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Largely unsung 5th RTC from Hawai’i had key role early on

KAPA’A — It is hard to live in Hawai’i and not have heard of the

Japanese-American 442nd Regimental Combat Team, 11 of whose members received

Medals of Honor last week for actions above and beyond the call of duty in

France and Italy during World War II.

It is easier, however, not to have

heard of Hawai’i’s 5th RCT, whose soliders distinguished themselves in

hard-fought early victories of the Korean War, which officially began 50 years

ago today.

Why would it be easy not to know? Because the 5th RCT, a

regiment of little over 3,000 men, was often tacked onto bigger units during

the war. It was bigger units that got the press.

And, some vets contend,

the racial atmosphere from high command made it difficult for local boys from

Hawai’i to get the proper recognition for their deeds.

When the North

Korean People’s Army (NKPA) crossed the 38th Parallel on June 25, 1950, the 5th

was stationed at Schofield Barracks on O’ahu.

On July 21, the 5th RTC was

mobilized; they were to be the first U.S. soliders who were not already in Asia

to go and fight in the battlefields of South Korea.

By this time, the NKPA

had already taken Seoul, the capital of South Korea, and had virually shattered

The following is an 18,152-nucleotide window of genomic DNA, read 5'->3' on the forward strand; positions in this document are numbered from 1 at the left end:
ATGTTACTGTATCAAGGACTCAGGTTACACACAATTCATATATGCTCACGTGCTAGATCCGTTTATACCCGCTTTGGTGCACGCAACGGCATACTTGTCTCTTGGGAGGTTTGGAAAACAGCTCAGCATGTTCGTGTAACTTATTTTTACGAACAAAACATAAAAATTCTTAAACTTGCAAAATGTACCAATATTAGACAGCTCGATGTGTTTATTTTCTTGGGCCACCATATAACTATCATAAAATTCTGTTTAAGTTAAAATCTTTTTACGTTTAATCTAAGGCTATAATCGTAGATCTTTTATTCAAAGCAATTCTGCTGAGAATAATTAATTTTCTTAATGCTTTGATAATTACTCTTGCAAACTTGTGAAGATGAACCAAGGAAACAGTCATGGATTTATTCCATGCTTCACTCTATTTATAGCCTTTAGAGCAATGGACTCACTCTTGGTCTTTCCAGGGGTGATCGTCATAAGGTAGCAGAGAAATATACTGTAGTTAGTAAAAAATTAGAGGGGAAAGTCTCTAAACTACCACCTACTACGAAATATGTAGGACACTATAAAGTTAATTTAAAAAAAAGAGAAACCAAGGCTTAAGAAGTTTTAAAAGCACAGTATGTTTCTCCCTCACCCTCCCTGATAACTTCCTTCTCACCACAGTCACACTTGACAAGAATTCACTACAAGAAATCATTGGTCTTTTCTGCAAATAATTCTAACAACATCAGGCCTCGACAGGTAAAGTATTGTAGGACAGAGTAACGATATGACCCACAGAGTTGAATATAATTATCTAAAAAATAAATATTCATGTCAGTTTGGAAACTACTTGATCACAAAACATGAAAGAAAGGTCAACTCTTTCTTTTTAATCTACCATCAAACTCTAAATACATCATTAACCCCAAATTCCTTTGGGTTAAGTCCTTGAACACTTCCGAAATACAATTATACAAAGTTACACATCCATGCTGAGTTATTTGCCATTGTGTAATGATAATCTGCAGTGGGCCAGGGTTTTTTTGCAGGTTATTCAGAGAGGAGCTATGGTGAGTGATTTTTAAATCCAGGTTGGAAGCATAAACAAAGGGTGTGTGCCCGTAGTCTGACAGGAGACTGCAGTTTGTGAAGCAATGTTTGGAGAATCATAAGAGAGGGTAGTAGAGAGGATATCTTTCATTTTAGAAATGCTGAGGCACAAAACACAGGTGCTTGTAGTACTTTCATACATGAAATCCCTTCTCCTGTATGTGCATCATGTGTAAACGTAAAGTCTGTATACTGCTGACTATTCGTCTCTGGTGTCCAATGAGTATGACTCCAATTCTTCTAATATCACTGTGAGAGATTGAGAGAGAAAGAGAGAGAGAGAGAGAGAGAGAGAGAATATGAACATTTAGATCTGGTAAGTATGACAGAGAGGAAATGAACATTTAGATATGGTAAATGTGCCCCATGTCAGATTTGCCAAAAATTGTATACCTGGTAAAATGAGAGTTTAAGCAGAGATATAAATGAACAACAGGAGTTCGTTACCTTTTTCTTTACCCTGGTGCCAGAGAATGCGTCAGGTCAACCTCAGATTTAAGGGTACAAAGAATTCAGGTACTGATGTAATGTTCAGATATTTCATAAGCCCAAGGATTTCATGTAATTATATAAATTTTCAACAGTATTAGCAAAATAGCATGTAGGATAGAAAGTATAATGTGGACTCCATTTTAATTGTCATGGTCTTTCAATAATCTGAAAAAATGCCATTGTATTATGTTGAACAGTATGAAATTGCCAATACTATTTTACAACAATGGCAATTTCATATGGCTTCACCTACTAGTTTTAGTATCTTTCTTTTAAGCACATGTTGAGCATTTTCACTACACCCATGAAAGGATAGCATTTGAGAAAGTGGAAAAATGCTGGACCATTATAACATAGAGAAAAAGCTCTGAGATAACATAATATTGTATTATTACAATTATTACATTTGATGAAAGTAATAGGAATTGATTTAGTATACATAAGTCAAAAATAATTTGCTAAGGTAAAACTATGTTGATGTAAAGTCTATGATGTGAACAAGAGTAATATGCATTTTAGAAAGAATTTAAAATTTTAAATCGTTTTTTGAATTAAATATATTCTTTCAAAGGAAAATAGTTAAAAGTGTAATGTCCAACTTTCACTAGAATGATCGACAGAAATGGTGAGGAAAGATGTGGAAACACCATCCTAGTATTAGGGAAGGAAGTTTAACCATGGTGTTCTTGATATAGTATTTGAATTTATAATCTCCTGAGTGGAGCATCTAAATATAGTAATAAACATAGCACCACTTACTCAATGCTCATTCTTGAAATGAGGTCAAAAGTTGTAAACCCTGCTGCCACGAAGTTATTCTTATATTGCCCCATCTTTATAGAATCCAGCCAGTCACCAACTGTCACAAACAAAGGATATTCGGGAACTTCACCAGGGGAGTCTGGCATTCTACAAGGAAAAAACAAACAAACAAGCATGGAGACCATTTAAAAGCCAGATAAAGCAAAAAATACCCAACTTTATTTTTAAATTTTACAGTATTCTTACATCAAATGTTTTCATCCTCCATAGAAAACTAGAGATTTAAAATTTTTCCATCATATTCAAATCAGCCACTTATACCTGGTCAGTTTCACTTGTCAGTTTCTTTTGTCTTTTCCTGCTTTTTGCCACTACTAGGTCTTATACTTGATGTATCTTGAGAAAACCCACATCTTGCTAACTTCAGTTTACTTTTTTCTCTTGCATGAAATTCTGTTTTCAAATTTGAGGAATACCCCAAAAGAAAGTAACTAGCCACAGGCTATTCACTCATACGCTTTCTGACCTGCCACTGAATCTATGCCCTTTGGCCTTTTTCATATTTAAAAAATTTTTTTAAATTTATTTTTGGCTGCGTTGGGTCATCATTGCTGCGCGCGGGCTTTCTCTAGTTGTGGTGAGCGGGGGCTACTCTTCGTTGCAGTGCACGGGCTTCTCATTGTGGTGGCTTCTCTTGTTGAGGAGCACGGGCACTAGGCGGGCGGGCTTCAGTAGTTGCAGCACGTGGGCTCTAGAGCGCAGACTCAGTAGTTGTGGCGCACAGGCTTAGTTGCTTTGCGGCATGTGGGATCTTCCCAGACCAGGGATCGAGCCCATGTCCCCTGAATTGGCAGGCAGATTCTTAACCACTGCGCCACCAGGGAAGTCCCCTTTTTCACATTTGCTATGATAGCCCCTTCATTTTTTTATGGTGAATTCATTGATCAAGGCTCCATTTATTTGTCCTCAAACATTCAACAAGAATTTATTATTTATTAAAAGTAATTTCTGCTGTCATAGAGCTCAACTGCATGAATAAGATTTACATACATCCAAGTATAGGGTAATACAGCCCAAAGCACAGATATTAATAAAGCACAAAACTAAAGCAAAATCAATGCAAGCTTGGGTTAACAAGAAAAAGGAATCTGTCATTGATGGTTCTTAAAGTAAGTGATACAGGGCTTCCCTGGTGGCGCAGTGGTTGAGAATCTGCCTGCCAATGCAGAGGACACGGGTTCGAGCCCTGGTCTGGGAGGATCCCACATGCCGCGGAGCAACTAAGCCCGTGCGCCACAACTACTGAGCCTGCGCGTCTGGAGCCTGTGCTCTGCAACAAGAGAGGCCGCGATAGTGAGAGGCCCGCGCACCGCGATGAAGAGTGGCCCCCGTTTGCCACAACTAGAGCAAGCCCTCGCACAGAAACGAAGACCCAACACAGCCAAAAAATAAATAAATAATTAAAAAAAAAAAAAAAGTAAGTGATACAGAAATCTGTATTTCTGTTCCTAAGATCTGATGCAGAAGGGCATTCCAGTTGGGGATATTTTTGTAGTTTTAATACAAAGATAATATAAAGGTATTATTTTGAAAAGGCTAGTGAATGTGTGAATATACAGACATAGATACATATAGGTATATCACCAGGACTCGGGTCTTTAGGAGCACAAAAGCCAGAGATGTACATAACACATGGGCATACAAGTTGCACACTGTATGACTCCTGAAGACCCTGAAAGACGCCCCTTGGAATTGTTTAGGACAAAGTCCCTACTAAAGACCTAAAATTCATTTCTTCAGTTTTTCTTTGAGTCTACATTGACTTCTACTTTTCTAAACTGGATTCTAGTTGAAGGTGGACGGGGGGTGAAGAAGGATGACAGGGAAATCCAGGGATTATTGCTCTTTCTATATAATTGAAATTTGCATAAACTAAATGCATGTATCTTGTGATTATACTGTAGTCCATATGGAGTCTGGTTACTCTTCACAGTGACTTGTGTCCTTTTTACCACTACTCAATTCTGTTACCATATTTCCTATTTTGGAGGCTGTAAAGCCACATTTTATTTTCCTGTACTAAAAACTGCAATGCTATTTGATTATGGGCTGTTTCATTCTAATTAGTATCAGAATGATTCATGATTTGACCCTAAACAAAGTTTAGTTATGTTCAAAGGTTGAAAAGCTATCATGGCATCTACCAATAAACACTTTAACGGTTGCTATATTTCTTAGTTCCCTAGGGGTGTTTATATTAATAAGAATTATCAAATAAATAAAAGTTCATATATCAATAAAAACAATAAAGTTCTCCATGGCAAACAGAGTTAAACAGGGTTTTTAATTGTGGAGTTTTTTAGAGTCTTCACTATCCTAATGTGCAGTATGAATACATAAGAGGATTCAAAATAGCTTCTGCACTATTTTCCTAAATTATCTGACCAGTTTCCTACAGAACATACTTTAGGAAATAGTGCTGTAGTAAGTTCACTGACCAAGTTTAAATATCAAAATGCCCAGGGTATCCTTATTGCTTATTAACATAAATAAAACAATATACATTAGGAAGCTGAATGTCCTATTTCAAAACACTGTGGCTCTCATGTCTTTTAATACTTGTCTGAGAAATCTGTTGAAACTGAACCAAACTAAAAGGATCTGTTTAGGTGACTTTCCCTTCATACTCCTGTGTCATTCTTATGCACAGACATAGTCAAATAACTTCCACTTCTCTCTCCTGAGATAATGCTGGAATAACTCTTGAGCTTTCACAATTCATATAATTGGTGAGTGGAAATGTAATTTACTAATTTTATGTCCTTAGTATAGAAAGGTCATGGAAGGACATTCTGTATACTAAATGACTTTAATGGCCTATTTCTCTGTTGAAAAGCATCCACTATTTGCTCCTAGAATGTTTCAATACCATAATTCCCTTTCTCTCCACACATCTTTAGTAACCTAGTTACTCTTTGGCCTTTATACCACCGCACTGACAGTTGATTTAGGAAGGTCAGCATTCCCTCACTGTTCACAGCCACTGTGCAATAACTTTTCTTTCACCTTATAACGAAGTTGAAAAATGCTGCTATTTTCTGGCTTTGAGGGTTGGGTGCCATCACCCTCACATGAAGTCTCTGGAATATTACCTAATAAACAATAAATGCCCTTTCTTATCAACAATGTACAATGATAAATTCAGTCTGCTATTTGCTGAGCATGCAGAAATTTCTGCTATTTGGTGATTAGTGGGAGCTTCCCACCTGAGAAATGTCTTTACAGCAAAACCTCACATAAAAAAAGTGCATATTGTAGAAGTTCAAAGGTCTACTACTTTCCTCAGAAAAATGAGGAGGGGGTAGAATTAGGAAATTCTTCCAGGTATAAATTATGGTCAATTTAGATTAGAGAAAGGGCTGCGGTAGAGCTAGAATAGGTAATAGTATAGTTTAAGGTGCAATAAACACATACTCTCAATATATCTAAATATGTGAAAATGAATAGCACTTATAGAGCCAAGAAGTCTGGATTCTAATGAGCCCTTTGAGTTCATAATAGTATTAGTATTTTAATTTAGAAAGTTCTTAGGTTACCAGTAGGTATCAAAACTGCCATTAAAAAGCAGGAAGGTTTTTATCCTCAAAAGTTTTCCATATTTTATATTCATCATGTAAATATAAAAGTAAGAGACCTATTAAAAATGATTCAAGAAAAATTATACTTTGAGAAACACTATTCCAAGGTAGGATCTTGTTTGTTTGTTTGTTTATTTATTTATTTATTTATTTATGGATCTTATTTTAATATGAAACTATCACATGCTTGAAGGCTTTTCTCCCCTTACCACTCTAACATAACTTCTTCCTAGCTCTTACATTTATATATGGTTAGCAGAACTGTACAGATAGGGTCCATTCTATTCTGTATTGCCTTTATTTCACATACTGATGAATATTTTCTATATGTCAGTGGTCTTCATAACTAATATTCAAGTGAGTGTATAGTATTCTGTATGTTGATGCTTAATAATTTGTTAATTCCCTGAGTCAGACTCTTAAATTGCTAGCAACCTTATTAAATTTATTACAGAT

the weak South Korean army and the small amount of U.S. ground troops that had

been sent by President Harry Truman to assist them.

The Americans had to

pull back and create a defensive perimeter around Pusan, a southeastern port

town. The 5th was largely undermanned when they were notified. As a result,

army mail clerks, cooks, and signal men from all over O’ahu were taken to flesh

out the regiment.

“Everywhere where there was a man who could walk and had

one eye, we took him with us,” says Clarence Arruda, who, at the time, was a

company clerk with the 5th.

Local men, including ROTC members, volunteered

to come along, but still the 5th fell a few hundred short of having its full

compliment of 3,600.

What’s more, many of the soldiers got their training

aboard the two Army transport ships that were taking them to Korea.


nine days everyone was qualified to use a recoilless rifle,” says Arruda,

thanks mainly to the iron-tough training of two Army cadres, Sgt. Majors Samuel

Kealoha and Peter Cabral.

When they arrived at the docks of Pusan on the

night July 31, the troops were offloaded and one battalion of the 5th was

immediately marched to the front at Chindong-ni to assist the 27th Infantry


Each soldier was given 45 rounds of ammunition each, Arruda


“That meant we couldn’t kill 46 of the enemy.”

The 5th battled

for a small spur of high ground behind the 27th for days. They finally held it

until the Marines, newly arrived from San Diego, came to reinforce the


It was here, early on in the conflict that the 5th’s role was

crucial, says Larry Aiwohi, a Kapa’a veteran who is writing a book on the 5th


“They were the ones who came to the rescue of the other units who were

already there in Korea,” Aiwohi says.

“If it wasn’t for them, they would